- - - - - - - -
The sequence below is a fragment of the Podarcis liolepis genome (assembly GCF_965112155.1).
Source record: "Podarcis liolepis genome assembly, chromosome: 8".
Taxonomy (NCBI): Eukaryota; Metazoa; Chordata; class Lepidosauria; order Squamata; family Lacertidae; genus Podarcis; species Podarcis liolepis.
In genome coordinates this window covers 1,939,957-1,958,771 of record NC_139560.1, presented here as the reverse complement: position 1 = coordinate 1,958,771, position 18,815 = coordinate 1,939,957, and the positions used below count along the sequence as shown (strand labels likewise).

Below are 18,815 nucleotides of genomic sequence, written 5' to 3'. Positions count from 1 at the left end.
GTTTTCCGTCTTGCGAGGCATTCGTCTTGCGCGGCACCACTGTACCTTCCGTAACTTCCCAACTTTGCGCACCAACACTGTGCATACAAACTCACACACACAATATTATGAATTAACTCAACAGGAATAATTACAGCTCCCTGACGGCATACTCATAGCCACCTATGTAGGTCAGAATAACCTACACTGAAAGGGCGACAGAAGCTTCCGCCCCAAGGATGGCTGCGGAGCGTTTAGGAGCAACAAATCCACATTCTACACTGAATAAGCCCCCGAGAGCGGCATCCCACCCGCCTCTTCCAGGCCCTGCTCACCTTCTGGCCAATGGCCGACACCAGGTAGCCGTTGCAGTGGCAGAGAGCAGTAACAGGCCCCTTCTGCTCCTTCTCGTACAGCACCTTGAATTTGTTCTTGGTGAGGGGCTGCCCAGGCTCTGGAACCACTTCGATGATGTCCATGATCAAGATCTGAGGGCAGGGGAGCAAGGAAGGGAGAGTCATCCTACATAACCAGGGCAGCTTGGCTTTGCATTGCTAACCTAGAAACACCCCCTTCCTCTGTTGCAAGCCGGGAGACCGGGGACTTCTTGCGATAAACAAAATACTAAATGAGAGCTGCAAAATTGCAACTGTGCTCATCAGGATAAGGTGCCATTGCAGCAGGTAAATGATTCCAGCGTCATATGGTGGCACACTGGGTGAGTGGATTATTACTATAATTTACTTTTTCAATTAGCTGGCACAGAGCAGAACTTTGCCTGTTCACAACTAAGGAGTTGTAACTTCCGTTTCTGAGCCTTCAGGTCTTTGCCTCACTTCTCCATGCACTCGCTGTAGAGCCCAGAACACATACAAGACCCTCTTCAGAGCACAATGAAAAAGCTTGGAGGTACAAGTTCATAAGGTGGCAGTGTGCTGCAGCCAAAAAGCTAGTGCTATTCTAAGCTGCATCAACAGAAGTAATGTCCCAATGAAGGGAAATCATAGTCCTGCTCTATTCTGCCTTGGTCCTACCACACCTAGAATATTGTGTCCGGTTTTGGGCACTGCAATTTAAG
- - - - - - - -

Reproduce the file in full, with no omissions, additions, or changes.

The sequence below is a fragment of the Podarcis liolepis genome (assembly GCF_965112155.1).
Source record: "Podarcis liolepis genome assembly, chromosome: 8".
Taxonomy (NCBI): Eukaryota; Metazoa; Chordata; class Lepidosauria; order Squamata; family Lacertidae; genus Podarcis; species Podarcis liolepis.
In genome coordinates this window covers 1,939,957-1,958,771 of record NC_139560.1, presented here as the reverse complement: position 1 = coordinate 1,958,771, position 18,815 = coordinate 1,939,957, and the positions used below count along the sequence as shown (strand labels likewise).

Below are 18,815 nucleotides of genomic sequence, written 5' to 3'. Positions count from 1 at the left end.
GTTTTCCGTCTTGCGAGGCATTCGTCTTGCGCGGCACCACTGTACCTTCCGTAACTTCCCAACTTTGCGCACCAACACTGTGCATACAAACTCACACACACAATATTATGAATTAACTCAACAGGAATAATTACAGCTCCCTGACGGCATACTCATAGCCACCTATGTAGGTCAGAATAACCTACACTGAAAGGGCGACAGAAGCTTCCGCCCCAAGGATGGCTGCGGAGCGTTTAGGAGCAACAAATCCACATTCTACACTGAATAAGCCCCCGAGAGCGGCATCCCACCCGCCTCTTCCAGGCCCTGCTCACCTTCTGGCCAATGGCCGACACCAGGTAGCCGTTGCAGTGGCAGAGAGCAGTAACAGGCCCCTTCTGCTCCTTCTCGTACAGCACCTTGAATTTGTTCTTGGTGAGGGGCTGCCCAGGCTCTGGAACCACTTCGATGATGTCCATGATCAAGATCTGAGGGCAGGGGAGCAAGGAAGGGAGAGTCATCCTACATAACCAGGGCAGCTTGGCTTTGCATTGCTAACCTAGAAACACCCCCTTCCTCTGTTGCAAGCCGGGAGACCGGGGACTTCTTGCGATAAACAAAATACTAAATGAGAGCTGCAAAATTGCAACTGTGCTCATCAGGATAAGGTGCCATTGCAGCAGGTAAATGATTCCAGCGTCATATGGTGGCACACTGGGTGAGTGGATTATTACTATAATTTACTTTTTCAATTAGCTGGCACAGAGCAGAACTTTGCCTGTTCACAACTAAGGAGTTGTAACTTCCGTTTCTGAGCCTTCAGGTCTTTGCCTCACTTCTCCATGCACTCGCTGTAGAGCCCAGAACACATACAAGACCCTCTTCAGAGCACAATGAAAAAGCTTGGAGGTACAAGTTCATAAGGTGGCAGTGTGCTGCAGCCAAAAAGCTAGTGCTATTCTAAGCTGCATCAACAGAAGTAATGTCCCAATGAAGGGAAATCATAGTCCTGCTCTATTCTGCCTTGGTCCTACCACACCTAGAATATTGTGTCCGGTTTTGGGCACTGCAATTTAAG